The loss of TH immunoreactivity in the SNC/VTA induced by a 6-OHDA injection in the SNC is illustrated in Figure 2. Compared with the sham-operated rats (Fig. 2A), the unilateral injections of 6-OHDA (Fig. 2B) resulted in a total loss of DA cell bodies in the SNC while sparing the adjacent VTA. Accordingly, DA terminals were lacking in the dorsal striatum ipsilateral to the lesion but were well preserved in the ipsilateral nucleus accumbens as well as in the whole contralateral striatum (data not shown). In rats bearing bilateral 6-OHDA lesions (Fig. 2C), TH immunoreactivity in the right and left VTAs and nucleus accumbens was preserved whereas the SNCs and the dorsal striatum showed DA bilateral denervation. In all the cases (n = 5) where the SNC lesion was not complete (n = 4) or the VTA (n = 1) was not spared, the data were excluded from our study.

Figure 2.

Histological controls of the nigral dopamine denervation extent. Photomicrographs of TH immunoreactivity at the SNC (left and right columns) and VTA (middle column) levels in sham-operated (A), unilaterally (B), and bilaterally (C) SNC-lesioned rats. Note the sparing of the DA cell bodies in the VTA in both unilaterally (B) and bilaterally (C) lesioned animals and the complete loss of SNC DA cell bodies above the substantia nigra pars reticulata in B3, C1, and C3. Scale bar in A1 (200 μm) applies in A, B, and C. Asterisks (*) indicate the loss of DA cell bodies in the 6-OHDA-lesioned SNCs. SNR: substantia nigra pars reticulata.

Figure 2.

Histological controls of the nigral dopamine denervation extent. Photomicrographs of TH immunoreactivity at the SNC (left and right columns) and VTA (middle column) levels in sham-operated (A), unilaterally (B), and bilaterally (C) SNC-lesioned rats. Note the sparing of the DA cell bodies in the VTA in both unilaterally (B) and bilaterally (C) lesioned animals and the complete loss of SNC DA cell bodies above the substantia nigra pars reticulata in B3, C1, and C3. Scale bar in A1 (200 μm) applies in A, B, and C. Asterisks (*) indicate the loss of DA cell bodies in the 6-OHDA-lesioned SNCs. SNR: substantia nigra pars reticulata.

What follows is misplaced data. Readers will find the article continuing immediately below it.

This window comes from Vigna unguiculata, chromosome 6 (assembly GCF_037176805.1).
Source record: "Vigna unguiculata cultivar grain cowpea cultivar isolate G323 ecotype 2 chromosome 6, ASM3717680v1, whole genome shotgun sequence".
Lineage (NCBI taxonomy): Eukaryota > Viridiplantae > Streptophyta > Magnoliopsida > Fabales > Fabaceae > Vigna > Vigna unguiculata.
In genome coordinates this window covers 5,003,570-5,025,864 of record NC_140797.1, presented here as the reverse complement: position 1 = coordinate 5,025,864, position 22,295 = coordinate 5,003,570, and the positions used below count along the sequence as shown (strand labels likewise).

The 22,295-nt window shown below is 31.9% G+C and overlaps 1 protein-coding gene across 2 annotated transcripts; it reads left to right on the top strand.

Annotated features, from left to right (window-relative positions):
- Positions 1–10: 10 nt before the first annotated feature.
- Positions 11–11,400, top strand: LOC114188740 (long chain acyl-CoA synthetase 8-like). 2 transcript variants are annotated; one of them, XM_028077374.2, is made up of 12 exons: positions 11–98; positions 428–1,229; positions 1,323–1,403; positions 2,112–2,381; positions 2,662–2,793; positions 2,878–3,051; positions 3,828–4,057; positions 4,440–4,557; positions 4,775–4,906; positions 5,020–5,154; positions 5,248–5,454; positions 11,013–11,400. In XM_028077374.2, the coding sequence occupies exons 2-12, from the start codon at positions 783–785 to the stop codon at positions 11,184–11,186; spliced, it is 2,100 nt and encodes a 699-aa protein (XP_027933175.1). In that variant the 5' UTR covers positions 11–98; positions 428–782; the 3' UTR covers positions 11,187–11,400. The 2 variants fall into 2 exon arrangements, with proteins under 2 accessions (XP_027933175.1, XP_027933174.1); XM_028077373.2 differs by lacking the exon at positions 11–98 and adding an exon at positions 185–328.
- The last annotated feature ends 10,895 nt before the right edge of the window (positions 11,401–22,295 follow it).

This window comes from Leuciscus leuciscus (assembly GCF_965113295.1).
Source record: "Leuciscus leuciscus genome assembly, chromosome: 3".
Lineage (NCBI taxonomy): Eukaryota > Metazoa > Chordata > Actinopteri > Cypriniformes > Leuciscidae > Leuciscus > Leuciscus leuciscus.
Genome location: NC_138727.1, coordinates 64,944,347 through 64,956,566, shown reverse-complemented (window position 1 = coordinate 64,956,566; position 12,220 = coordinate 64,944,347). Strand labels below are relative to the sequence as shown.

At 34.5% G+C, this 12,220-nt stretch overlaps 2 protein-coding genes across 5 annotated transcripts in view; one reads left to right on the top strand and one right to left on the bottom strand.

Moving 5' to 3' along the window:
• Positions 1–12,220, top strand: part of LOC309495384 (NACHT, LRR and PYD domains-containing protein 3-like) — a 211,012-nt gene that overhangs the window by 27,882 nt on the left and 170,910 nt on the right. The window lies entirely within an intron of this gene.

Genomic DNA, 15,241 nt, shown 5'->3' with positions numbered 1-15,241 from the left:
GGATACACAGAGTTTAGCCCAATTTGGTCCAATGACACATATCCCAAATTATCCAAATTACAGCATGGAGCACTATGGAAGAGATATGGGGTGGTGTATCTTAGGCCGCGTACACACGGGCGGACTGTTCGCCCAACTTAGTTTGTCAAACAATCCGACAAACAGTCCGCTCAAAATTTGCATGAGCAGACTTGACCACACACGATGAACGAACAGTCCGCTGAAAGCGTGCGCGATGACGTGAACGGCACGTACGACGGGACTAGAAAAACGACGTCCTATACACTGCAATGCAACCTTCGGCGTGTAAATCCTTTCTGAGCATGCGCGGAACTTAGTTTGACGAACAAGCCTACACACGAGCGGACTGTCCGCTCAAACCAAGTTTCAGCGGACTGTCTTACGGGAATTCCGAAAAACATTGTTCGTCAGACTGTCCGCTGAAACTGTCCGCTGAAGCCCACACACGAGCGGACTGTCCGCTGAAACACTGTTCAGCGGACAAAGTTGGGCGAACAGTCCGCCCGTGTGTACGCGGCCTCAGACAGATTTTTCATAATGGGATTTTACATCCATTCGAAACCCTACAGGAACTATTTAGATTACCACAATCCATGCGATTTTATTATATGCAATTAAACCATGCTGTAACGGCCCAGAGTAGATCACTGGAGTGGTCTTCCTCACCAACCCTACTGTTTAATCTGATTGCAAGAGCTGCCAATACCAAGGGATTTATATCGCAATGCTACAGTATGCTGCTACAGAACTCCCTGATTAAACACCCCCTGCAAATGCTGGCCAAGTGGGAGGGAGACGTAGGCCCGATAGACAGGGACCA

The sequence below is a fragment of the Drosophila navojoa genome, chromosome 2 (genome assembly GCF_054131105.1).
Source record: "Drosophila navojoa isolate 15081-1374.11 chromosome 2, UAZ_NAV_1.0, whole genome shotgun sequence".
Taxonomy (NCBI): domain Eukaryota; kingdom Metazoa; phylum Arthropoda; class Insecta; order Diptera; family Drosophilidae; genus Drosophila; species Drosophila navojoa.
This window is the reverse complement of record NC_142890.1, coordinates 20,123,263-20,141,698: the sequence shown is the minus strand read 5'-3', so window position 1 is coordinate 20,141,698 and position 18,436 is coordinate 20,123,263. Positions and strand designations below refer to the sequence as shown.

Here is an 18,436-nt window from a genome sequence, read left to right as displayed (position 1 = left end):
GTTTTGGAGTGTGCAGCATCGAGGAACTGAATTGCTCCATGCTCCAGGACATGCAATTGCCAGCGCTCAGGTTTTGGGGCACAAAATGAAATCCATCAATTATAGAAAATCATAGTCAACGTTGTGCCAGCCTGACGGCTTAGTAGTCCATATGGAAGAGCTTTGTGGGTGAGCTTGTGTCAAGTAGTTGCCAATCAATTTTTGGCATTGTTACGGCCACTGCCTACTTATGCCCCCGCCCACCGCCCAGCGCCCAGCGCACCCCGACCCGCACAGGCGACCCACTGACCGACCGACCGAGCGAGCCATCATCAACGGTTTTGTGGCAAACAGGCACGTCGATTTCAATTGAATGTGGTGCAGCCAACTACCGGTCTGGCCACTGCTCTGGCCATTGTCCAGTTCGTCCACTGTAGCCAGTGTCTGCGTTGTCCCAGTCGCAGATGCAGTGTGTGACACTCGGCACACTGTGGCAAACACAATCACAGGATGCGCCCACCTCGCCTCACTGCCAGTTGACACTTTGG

### Impairment of Motor Performance Related to DA Lesion

In 35 rats including 7 shams, 15 unilaterally, and 13 bilaterally SNC-lesioned rats, motor performance was evaluated for a 1 month following the surgery using 3 behavioral tests: the bar, the grid and the circular corridor tests. For this purpose, after a habituation period of 3 days, behavioral evaluations were performed on the day preceding the lesion (−1) and at postoperative days 1, 2, 3, 5, 7, 14, 21, and 28. The DA loss resulted in a marked decrease of motor performance and the 3 tests allowed to discriminate the effects induced in the 3 different studied groups.

As illustrated Figure 3A, before the nigral lesion all rats were active in the circular corridor test, with a spontaneous locomotor activity averaging 58.6 ± 7.2 quarters of turn per hour. Following the 6-OHDA injection, the locomotor activity of unilaterally and bilaterally operated rats was markedly reduced. Compared with sham-operated animals, a significant decrease in locomotor activity started as soon as day 1 for bilaterally SNC-lesioned rats and as soon as day 2 for unilaterally SNC-lesioned rats (P < 0.05; Fig. 3A). The statistically significant decreased motor activity of lesioned animals was maintained during the 1-month follow-up.